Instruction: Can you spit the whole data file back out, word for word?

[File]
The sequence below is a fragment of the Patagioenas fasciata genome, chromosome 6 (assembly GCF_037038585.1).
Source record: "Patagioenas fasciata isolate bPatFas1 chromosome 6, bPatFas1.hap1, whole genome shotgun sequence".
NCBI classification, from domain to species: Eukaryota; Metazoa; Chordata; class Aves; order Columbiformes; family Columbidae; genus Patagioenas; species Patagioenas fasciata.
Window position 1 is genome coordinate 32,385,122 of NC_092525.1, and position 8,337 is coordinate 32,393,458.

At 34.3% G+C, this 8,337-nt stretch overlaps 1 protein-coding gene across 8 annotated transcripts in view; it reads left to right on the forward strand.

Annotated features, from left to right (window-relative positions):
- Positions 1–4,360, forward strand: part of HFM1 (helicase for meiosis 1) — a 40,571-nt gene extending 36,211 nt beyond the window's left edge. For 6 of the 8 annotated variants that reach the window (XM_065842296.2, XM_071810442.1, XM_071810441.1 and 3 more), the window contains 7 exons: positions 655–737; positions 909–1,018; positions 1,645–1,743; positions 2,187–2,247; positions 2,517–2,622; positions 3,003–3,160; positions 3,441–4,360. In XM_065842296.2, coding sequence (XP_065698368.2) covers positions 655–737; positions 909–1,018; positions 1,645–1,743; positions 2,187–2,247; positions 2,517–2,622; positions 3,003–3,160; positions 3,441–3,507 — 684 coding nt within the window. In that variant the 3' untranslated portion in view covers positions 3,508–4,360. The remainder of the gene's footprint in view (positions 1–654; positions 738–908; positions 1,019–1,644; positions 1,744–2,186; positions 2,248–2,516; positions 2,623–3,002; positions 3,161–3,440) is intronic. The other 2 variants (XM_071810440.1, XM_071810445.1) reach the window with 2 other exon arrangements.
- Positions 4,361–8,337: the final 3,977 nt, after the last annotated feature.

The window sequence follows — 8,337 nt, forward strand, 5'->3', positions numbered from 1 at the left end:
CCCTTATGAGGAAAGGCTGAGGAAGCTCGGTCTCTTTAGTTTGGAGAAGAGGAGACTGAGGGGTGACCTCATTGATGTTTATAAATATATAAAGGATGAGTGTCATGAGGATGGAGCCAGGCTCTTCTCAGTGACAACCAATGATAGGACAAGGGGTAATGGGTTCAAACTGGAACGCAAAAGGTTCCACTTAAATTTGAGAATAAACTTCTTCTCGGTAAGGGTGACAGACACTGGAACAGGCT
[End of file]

The sequence below is a fragment of the Patagioenas fasciata genome, chromosome 6 (assembly GCF_037038585.1).
Source record: "Patagioenas fasciata isolate bPatFas1 chromosome 6, bPatFas1.hap1, whole genome shotgun sequence".
NCBI classification, from domain to species: Eukaryota; Metazoa; Chordata; class Aves; order Columbiformes; family Columbidae; genus Patagioenas; species Patagioenas fasciata.
Window position 1 is genome coordinate 32,385,122 of NC_092525.1, and position 8,337 is coordinate 32,393,458.

At 34.3% G+C, this 8,337-nt stretch overlaps 1 protein-coding gene across 8 annotated transcripts in view; it reads left to right on the forward strand.

Annotated features, from left to right (window-relative positions):
- Positions 1–4,360, forward strand: part of HFM1 (helicase for meiosis 1) — a 40,571-nt gene extending 36,211 nt beyond the window's left edge. For 6 of the 8 annotated variants that reach the window (XM_065842296.2, XM_071810442.1, XM_071810441.1 and 3 more), the window contains 7 exons: positions 655–737; positions 909–1,018; positions 1,645–1,743; positions 2,187–2,247; positions 2,517–2,622; positions 3,003–3,160; positions 3,441–4,360. In XM_065842296.2, coding sequence (XP_065698368.2) covers positions 655–737; positions 909–1,018; positions 1,645–1,743; positions 2,187–2,247; positions 2,517–2,622; positions 3,003–3,160; positions 3,441–3,507 — 684 coding nt within the window. In that variant the 3' untranslated portion in view covers positions 3,508–4,360. The remainder of the gene's footprint in view (positions 1–654; positions 738–908; positions 1,019–1,644; positions 1,744–2,186; positions 2,248–2,516; positions 2,623–3,002; positions 3,161–3,440) is intronic. The other 2 variants (XM_071810440.1, XM_071810445.1) reach the window with 2 other exon arrangements.
- Positions 4,361–8,337: the final 3,977 nt, after the last annotated feature.

The window sequence follows — 8,337 nt, forward strand, 5'->3', positions numbered from 1 at the left end:
CCCTTATGAGGAAAGGCTGAGGAAGCTCGGTCTCTTTAGTTTGGAGAAGAGGAGACTGAGGGGTGACCTCATTGATGTTTATAAATATATAAAGGATGAGTGTCATGAGGATGGAGCCAGGCTCTTCTCAGTGACAACCAATGATAGGACAAGGGGTAATGGGTTCAAACTGGAACGCAAAAGGTTCCACTTAAATTTGAGAATAAACTTCTTCTCGGTAAGGGTGACAGACACTGGAACAGGCT